Suyuan cannot tell her daughter anything in "perfect American English" because she never achieves this grammatical goal. Yet through her observations and failed goals, all she does impress upon her American daughter is duality. The duality of wishes achieved and failed. And June is aware that most of the wishes failed involve her not becoming the perfect American daughter.  She cannot swallow her mother's sorrow, nor achieve her mother's dreams. She also cannot navigate the mothers' struggle to retain the good of Chinese customs and cleave to the advantages of American life. Unfortunately, as in yin/yang, one is inexorably intertwined and a part of the other.

    It is impossible to piece together an identity only choosing the best qualities. The daughter's struggle as do the mother's for they "stand not only for the pre-feminist past that the daughters must abjure in their quest for independence, but also for the Chinese cultural heritage they feel they must, but cannot entirely, repudiate in their quest to become 'really American'" (Reid 21). Therefore, the daughters must embrace the yin and yang of the Chinese and American cultural history and discover a balance.

    The daughters, especially June, do appear to achieve balance by the conclusion of this work. While the strings of the narrative draw to a close, the women--both mothers and daughters--have realized and accepted their resemblance to, and place in, their matriarchal past. One must trace "Tan's careful descriptions of the separate components of a multifaceted identity through a reading of the mothers' stories, and then work with the daughters' stories to find the links that bind opposing forces into a balanced whole" (Reid 22). And "together, these mother characters provide an opportunity to view the important elements of Chinese American identity one or two at a time, to investigate the implications of the 'ancestral culture' and to see the first reactions to the new American culture" (Reid 23). In the telling of their stories, the mothers are able to impose Chinese mythology and Taoist thinking upon their daughters. In turn the daughters must sort out what they will retain to strike a balance and achieve the wholeness and independence their mothers wish for them. They must incorporate the idea of yin/yang: they just become complete in the circle.

    One must remember that the duality of yin/yang is not a binary. Although the Mother, Yin Yin's, story "The Moon Lady" concludes with the Moon Lady crying, "For woman is yin, the darkness within, where untempered passions lie. And man is yang, bright truth lighting our minds" (Tan 81). Thus attempting to align yin to the female and, consequently, darkness while yang is aligned to the male and, interestingly, truth and light. Negative as this appears, it becomes nullified because the "Moon Lady looked at me and became a man" (Tan 82) giving Yin Yin enlightenment into her own yang within. However this is not the only occurrence where yin is negatively associated to the female and yang is positively aligned with all things male. In fact, this overt binary of yin/yang actually mirrors Western breakdown of yin/yang philosophy.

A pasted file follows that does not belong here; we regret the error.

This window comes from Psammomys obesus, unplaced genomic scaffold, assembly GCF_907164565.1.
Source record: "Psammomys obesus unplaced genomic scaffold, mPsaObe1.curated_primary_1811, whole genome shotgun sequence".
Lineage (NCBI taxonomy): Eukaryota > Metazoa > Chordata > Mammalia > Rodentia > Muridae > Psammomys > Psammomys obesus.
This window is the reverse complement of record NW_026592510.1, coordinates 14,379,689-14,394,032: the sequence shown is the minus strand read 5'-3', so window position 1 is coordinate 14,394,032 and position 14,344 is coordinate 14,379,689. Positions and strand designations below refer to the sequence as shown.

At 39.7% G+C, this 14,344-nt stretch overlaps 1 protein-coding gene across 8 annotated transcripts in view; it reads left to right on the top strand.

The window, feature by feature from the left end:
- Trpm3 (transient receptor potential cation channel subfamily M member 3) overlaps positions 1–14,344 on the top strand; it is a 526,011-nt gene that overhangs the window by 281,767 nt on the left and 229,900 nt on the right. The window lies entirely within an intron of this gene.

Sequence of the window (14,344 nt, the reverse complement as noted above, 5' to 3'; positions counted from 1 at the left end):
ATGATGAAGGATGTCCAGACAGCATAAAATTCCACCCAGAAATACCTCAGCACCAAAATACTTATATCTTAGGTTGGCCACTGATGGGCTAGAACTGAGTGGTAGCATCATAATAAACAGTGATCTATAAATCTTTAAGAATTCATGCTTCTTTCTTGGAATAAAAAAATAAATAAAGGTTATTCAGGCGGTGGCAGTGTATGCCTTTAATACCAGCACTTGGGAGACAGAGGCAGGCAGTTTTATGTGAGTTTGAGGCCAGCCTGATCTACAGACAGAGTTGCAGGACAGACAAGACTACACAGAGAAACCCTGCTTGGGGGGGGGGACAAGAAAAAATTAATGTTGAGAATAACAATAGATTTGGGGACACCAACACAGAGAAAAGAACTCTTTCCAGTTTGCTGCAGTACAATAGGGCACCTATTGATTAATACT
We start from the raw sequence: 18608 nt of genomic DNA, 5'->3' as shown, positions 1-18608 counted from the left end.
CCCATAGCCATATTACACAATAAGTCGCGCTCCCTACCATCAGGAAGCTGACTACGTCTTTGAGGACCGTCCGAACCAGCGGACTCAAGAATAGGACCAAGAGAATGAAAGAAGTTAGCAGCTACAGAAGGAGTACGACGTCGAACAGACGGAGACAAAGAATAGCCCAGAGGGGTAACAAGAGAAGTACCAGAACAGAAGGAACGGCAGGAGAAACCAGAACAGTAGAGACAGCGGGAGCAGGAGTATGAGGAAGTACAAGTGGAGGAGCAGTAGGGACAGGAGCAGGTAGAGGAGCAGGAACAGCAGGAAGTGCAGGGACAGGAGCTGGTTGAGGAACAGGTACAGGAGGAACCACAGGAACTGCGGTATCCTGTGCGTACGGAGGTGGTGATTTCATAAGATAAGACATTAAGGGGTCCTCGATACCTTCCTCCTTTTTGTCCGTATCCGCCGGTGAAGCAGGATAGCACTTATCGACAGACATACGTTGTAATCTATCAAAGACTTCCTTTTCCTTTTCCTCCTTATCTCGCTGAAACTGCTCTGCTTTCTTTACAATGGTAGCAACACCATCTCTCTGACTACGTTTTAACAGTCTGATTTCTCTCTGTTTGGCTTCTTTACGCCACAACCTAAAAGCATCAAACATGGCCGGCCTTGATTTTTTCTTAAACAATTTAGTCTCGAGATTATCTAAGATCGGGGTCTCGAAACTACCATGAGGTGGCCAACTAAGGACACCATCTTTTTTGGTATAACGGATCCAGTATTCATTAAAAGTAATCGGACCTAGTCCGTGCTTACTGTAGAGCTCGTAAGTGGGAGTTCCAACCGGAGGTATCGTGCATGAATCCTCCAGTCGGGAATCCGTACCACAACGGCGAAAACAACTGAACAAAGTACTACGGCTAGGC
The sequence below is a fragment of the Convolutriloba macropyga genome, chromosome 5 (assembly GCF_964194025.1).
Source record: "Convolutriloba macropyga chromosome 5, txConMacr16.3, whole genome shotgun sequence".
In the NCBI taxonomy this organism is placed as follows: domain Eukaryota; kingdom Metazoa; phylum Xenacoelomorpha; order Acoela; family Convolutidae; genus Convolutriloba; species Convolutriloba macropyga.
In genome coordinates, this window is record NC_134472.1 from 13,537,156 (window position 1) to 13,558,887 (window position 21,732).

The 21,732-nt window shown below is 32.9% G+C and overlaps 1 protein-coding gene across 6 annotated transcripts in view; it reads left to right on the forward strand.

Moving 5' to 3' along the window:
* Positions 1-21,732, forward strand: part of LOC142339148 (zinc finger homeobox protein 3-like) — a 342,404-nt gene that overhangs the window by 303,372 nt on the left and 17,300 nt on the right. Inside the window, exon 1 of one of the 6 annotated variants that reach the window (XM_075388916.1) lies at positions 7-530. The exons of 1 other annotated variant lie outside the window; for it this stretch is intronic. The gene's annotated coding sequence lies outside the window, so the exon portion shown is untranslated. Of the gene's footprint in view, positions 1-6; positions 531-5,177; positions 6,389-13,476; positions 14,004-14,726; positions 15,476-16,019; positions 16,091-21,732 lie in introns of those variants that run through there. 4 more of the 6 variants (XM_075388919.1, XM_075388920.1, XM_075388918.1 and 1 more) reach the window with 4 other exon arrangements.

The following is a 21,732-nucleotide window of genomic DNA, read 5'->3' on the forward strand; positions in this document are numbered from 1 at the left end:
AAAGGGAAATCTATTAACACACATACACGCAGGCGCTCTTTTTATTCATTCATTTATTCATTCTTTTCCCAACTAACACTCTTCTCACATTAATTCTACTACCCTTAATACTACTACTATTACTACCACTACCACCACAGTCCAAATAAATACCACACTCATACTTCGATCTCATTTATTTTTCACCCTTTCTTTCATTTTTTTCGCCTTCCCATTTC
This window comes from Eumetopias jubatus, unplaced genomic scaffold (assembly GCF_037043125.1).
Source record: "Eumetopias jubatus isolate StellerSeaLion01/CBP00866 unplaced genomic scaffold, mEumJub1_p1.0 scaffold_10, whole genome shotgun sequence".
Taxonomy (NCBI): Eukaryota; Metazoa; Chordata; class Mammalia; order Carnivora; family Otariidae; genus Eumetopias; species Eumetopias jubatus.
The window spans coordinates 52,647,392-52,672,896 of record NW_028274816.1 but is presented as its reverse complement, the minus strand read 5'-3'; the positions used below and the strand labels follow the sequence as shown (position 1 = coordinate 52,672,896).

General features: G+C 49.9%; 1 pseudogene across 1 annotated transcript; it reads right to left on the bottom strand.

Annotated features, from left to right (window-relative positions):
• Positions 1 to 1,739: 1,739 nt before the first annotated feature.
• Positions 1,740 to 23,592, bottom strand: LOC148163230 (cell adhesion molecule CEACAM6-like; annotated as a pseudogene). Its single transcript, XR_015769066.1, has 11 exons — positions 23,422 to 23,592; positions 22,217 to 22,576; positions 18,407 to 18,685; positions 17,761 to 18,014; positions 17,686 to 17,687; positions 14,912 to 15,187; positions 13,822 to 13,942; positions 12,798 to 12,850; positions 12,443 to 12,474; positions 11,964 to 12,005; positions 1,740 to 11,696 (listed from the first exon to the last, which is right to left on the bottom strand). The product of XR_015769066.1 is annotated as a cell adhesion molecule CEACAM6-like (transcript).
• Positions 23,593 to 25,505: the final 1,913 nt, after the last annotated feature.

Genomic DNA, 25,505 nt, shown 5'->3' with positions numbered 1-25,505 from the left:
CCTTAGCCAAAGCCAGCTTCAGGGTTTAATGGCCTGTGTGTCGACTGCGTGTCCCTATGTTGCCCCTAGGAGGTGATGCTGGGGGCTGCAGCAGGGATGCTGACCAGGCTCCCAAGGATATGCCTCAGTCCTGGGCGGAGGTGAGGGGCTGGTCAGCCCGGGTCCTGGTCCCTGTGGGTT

Many scholars associate what is good in the world, therefore masculine and strong with yang, and what is wrong, untamable and wild in the world with the feminine yin. Jordan Paper writes, "In the standard Chinese religious cosmology, humans receive their material form (xing) from the conjunction of Heaven and Earth and their life-force (qi) form the conjunction of yang and yin...yin and yang have stood for all complementary oppositional forces, including, respectively, female and male" (22). Through this school of thought, Tan is able to play upon the philosophy and complete her women characters.

   The women all learn to speak out, be strong and to find power. They are not only released from their sorrow, but are able to change their lives as a result, especially June. Each daughter, through listening to their mothers' tales are able to expand their yin and embrace their yang. Therefore this metaphor of yin/yang permeates every level of the novel. The women achieve acceptance and balance in their lives: spiritually, personally, historically and culturally.

   Amy Tan brilliantly constructs a story that has many different paths falling into a cyclical pattern which, myopically, may only look like mother/daughter stories; but when viewed from a hyperopic stance, it clearly assembles the symbol yin/yang. Yin and yang constitute the balance which must be achieved in order to live. All of the characters within this novel take steps toward that balance and exemplify the difficulty in assimilating to the American culture.

Works Cited

  1. Heung, Mrina. "Daughter-Text/Mother-Text: Matrilineage in Amy Tan's Joy Luck Club." Feminist Studies. 19:3 (1993):597-616.
  2. Paper, Jordan. The Spirits are Drunk: Comparative Approaches to Chinese Religion. Albany: The State U of NY P., 1995.
  3. Reid, E. Shelley. "'Our Two Faces': Balancing Mothers and Daughters in The Joy Luck Club and The Kitchen God's Wife." Paintbrush. 22:42 (1995): 20-38.
  4. Suler, John R. Contemporary Psychoanalysis and Eastern Thought. Albany: State U of NY P., 1993.
  5. Tan, Amy. The Joy Luck Club. New York: Vintage, 1991.